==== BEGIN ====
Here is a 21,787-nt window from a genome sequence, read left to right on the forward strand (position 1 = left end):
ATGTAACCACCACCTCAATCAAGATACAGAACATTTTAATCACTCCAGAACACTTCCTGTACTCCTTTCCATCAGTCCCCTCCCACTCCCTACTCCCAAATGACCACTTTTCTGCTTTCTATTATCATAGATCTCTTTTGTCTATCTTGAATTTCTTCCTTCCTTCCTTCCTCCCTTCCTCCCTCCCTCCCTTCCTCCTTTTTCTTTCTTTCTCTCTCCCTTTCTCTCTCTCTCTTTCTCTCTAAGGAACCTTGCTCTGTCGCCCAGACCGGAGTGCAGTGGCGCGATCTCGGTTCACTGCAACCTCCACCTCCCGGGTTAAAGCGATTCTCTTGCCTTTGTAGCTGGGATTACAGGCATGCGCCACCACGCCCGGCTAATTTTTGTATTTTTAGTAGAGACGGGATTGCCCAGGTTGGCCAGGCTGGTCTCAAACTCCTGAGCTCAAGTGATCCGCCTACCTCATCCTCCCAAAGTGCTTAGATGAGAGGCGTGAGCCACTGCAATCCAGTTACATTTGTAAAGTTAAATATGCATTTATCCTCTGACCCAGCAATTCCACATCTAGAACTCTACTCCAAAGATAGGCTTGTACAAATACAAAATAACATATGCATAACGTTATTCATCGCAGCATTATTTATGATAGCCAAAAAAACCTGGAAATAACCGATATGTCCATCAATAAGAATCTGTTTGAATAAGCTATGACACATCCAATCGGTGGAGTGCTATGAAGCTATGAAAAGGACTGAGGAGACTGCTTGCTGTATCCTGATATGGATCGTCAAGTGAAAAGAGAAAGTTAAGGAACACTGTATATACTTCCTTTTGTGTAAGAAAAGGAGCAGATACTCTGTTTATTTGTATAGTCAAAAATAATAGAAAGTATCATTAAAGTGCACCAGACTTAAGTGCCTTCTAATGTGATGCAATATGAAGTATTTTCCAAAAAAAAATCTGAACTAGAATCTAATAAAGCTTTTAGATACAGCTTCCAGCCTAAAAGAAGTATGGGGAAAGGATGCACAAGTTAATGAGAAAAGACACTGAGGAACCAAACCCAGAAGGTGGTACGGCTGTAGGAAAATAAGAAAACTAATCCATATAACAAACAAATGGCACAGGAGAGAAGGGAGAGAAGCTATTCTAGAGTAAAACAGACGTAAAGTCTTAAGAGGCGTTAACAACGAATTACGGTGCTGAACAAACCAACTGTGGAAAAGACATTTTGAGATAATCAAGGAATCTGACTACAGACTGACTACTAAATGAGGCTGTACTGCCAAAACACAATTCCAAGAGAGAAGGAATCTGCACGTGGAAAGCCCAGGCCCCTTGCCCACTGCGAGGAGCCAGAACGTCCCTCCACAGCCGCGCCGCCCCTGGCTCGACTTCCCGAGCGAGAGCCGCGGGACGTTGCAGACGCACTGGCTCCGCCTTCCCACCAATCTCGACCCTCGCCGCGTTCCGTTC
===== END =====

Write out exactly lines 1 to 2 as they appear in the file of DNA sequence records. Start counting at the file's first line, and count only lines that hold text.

Here is a 21,787-nt window from a genome sequence, read left to right on the forward strand (position 1 = left end):
ATGTAACCACCACCTCAATCAAGATACAGAACATTTTAATCACTCCAGAACACTTCCTGTACTCCTTTCCATCAGTCCCCTCCCACTCCCTACTCCCAAATGACCACTTTTCTGCTTTCTATTATCATAGATCTCTTTTGTCTATCTTGAATTTCTTCCTTCCTTCCTTCCTCCCTTCCTCCCTCCCTCCCTTCCTCCTTTTTCTTTCTTTCTCTCTCCCTTTCTCTCTCTCTCTTTCTCTCTAAGGAACCTTGCTCTGTCGCCCAGACCGGAGTGCAGTGGCGCGATCTCGGTTCACTGCAACCTCCACCTCCCGGGTTAAAGCGATTCTCTTGCCTTTGTAGCTGGGATTACAGGCATGCGCCACCACGCCCGGCTAATTTTTGTATTTTTAGTAGAGACGGGATTGCCCAGGTTGGCCAGGCTGGTCTCAAACTCCTGAGCTCAAGTGATCCGCCTACCTCATCCTCCCAAAGTGCTTAGATGAGAGGCGTGAGCCACTGCAATCCAGTTACATTTGTAAAGTTAAATATGCATTTATCCTCTGACCCAGCAATTCCACATCTAGAACTCTACTCCAAAGATAGGCTTGTACAAATACAAAATAACATATGCATAACGTTATTCATCGCAGCATTATTTATGATAGCCAAAAAAACCTGGAAATAACCGATATGTCCATCAATAAGAATCTGTTTGAATAAGCTATGACACATCCAATCGGTGGAGTGCTATGAAGCTATGAAAAGGACTGAGGAGACTGCTTGCTGTATCCTGATATGGATCGTCAAGTGAAAAGAGAAAGTTAAGGAACACTGTATATACTTCCTTTTGTGTAAGAAAAGGAGCAGATACTCTGTTTATTTGTATAGTCAAAAATAATAGAAAGTATCATTAAAGTGCACCAGACTTAAGTGCCTTCTAATGTGATGCAATATGAAGTATTTTCCAAAAAAAAATCTGAACTAGAATCTAATAAAGCTTTTAGATACAGCTTCCAGCCTAAAAGAAGTATGGGGAAAGGATGCACAAGTTAATGAGAAAAGACACTGAGGAACCAAACCCAGAAGGTGGTACGGCTGTAGGAAAATAAGAAAACTAATCCATATAACAAACAAATGGCACAGGAGAGAAGGGAGAGAAGCTATTCTAGAGTAAAACAGACGTAAAGTCTTAAGAGGCGTTAACAACGAATTACGGTGCTGAACAAACCAACTGTGGAAAAGACATTTTGAGATAATCAAGGAATCTGACTACAGACTGACTACTAAATGAGGCTGTACTGCCAAAACACAATTCCAAGAGAGAAGGAATCTGCACGTGGAAAGCCCAGGCCCCTTGCCCACTGCGAGGAGCCAGAACGTCCCTCCACAGCCGCGCCGCCCCTGGCTCGACTTCCCGAGCGAGAGCCGCGGGACGTTGCAGACGCACTGGCTCCGCCTTCCCACCAATCTCGACCCTCGCCGCGTTCCGTTC